For too long, politicians have called SocialSecurity the "third rail" of American politics. That'sWashington language for, it's above serious debate. This year wemust prove them wrong. This conference, with its wideparticipation, is a good start. On the political calendar, 1998is an election year. But on the Social Security calendar, wemust resolve to make it an education year, when we come to gripswith the problems of the system and come together to find theanswers.

This issues is complicated, so we need the bestideas -- whatever their source. The issue is controversial, sowe have to have a national consensus on both the nature of theproblem and the direction we must take.

That's why I've asked all the members of Congress toalso host town hall meetings in their own districts. I'll betalking with several of them by satellite later today. And we'llhold more additional forums like this one around the country. InDecember, there will be a White House Conference on SocialSecurity. In January, I intend to convene the leaders ofCongress to draft a plan to save it. With this effort we canforge a national consensus, and we must.

For 60 years, Social Security has meant more than anID number on a tax form, more than even a monthly check in themail. It reflects our deepest values, the duties we owe to ourparents, to each other, to our children and grandchildren, tothose who misfortune strikes, to our ideals as one America.

Missouri's native son, Mark Twain, once said, "I'vecome loaded with statistics, for I've noticed a man can't proveanything without statistics." So I thought we would begin todaywith a few statistics. Today, as the first chart shows, 44million Americans depend upon Social Security, and for two-thirdsof our senior citizens it is the main source of income. For 18percent of our seniors it is the only source of income.

But Social Security is more than just a retirementprogram. Today you can see that more than one in three of thebeneficiaries are not retirees. They are children and spouses ofworking people who die in their prime. They are men and womenwho become disabled, or their children.

So Social Security is also a life insurance policy,and a disability policy, as well as a rock-solid guarantee ofsupport and old age. That is why we have to act with care as wemake needed repairs to the program occasioned by the huge growthin retirees.

Since its enactment over 60 years ago, SocialSecurity has changed the face of America. When PresidentRoosevelt signed the bill creating the Social Security system,most seniors in America were poor. A typical elderly person senta letter to FDR begging him to eliminate "the stark terror ofpenniless old age." Since then, the elderly poverty rate hasdropped sharply. You can look here and see that in 1959 thepoverty rate was over 35 percent for retirees. In 1979, it haddropped to 15.2 percent. In 1996, the poverty rate is down below11 percent.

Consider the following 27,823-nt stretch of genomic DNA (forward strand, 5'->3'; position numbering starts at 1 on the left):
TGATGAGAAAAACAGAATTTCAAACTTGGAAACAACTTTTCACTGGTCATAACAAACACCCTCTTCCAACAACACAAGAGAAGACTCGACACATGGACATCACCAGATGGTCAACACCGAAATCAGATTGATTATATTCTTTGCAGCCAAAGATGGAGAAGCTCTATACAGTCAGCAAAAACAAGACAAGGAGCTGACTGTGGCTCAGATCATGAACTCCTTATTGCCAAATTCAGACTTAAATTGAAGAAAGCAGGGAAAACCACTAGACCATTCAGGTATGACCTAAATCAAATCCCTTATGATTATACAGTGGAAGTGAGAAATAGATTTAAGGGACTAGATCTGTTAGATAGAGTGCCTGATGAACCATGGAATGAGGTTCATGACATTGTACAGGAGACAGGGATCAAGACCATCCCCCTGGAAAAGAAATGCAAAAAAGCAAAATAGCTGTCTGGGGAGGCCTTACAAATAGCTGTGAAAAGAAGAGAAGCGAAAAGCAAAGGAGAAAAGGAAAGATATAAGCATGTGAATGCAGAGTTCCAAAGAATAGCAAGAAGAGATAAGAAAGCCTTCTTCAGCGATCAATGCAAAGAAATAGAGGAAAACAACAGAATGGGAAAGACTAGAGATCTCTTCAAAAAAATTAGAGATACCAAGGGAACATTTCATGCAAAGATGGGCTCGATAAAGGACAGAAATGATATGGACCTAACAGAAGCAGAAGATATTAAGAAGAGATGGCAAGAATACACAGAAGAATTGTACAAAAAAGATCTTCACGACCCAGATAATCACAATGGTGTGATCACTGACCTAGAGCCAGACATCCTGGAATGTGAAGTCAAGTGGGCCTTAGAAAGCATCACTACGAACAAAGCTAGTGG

Now, there's something else I want to say aboutthis. Even though most seniors need other sources of income inaddition to Social Security to maintain a comfortable lifestyle:if Social Security did not exist, today half of all Americanretirees would be living in poverty -- 60 percent of all women.Fifteen million American seniors have been lifted out of povertythrough the Social Security system.

Today the system is sound, but the demographiccrisis looming is clear. The baby boomers -- 76 million of us --are now looking ahead to their retirement. And people, clearly,are living longer, so that by 2030, there will be twice as manyelderly as there are today.

All these trends will impose heavy strains on thesystem. Let's look at the next chart here. You can see that in1960, which wasn't so long ago, there were over five peopleworking for every person drawing Social Security. In 1997, lastyear, there were over three people -- 3.3 people -- working forevery person drawing. But by 2030, because of the increasingaverage age, if present birthrates and immigration rates andretirement rates continue, there will be only two people workingfor every person drawing Social Security.